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Ladakh - Planning The Trip

Over 2000 Km by road, in around 10 days. Stunning landscapes, wonderful people. That sums up our Ladakh trip. But how did it actually work? How did we make it happen? Read on to find out!  Leh, the capital of Ladakh , is accessible by air and road. Flying into Leh is the easiest, and time-saving option, while the road is the time consuming one, but with the added advantage of driving past some of the most beautiful landscapes in our country. Each option has much to recommend it, and we chose the road for just one reason – altitude sickness. Altitude sickness was one of my biggest concerns, since I suffer from motion-sickness. Yes, I do travel a lot, but that is despite my condition, and, over the years, have learnt how to handle it. I struggled with it when we visited Nathu-La in Sikkim, and wondered if I would be able to manage a week at the even higher altitudes that we would encounter in Ladakh. This was the reason we stuck to a basic plan, of only 9 days in Ladakh, though we

A Welcome to Ganesha




The morning dawned bright and clear, but soon it was a swirling mass of clouds which soon burst and soaked us as we prepared to welcome Ganesha, the elephant-headed God. It looked like the heavens were welcoming the gracious lord with welcome showers of rain, which, incidentally, we had almost given up on!

We still don’t have any pujas this year, and as we drove along the highway towards my mom’s house, the rains lashed almost till we reached. Then, they suddenly seemed to give up, and all was dry once more.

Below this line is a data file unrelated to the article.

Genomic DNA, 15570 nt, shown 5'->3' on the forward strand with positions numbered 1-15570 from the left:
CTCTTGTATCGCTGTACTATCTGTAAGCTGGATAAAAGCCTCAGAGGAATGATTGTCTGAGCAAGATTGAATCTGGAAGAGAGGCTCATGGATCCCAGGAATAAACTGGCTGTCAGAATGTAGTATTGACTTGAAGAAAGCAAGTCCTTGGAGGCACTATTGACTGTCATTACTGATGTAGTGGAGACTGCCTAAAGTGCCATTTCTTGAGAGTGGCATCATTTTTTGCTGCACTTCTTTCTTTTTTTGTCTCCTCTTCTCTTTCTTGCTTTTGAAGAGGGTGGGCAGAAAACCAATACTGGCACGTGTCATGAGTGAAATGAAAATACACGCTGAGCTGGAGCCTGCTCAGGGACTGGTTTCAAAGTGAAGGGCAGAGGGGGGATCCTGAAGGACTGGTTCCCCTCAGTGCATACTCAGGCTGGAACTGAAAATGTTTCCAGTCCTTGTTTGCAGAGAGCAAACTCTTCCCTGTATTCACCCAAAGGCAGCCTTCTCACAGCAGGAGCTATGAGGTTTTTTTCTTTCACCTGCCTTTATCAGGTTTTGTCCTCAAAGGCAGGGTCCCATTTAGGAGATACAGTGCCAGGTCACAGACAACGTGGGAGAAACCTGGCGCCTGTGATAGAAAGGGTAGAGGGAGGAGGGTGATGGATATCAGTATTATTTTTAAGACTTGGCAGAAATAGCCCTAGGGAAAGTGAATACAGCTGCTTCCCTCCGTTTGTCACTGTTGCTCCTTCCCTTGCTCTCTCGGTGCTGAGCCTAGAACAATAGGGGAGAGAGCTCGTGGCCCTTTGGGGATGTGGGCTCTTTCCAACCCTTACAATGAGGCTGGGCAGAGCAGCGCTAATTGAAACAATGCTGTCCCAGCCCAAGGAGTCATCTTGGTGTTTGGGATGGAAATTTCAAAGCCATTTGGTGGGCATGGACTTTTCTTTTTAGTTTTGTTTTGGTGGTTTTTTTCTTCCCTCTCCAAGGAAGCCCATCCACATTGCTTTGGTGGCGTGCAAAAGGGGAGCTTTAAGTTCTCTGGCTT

All along the road, people were getting their favourite lord home, covering up his face, as is the custom. His face will be uncovered only when he reaches home and the prayers begin to install him as the most preferred guest for the period.



In my mom’s place, prayers were on in full swing, for we have a special puja to go with Ganesh Chaturthi. We not only invite the child-like elephant headed god, but also his mother Parvati, also known as Gowri.

According to mythology, Parvati is believed to have made a visit to her mother’s home – earth, and Shiva wanted her to return as soon as possible. He therefore sent their son Ganesha, right behind her, asking him to bring back his mother soon. We, therefore begin our celebrations with Gowri Puja, inviting the Devi home. Then we welcome her son, who gets a reception befitting a much-loved grandson. On an auspicious day (the period varies), both, mother and son are sent back with much pomp and ceremony, and much regret too...

This year, both Gowri and Ganesha arrived on the same day, and stay for a full 5 days, making the puja an even more elaborate affair. Here are some pics….


The house is decorated – from the entrance to the puja room… with rangoli and lights…..

The arrangement of the idols –


The image of Gowri –




And Ganesha –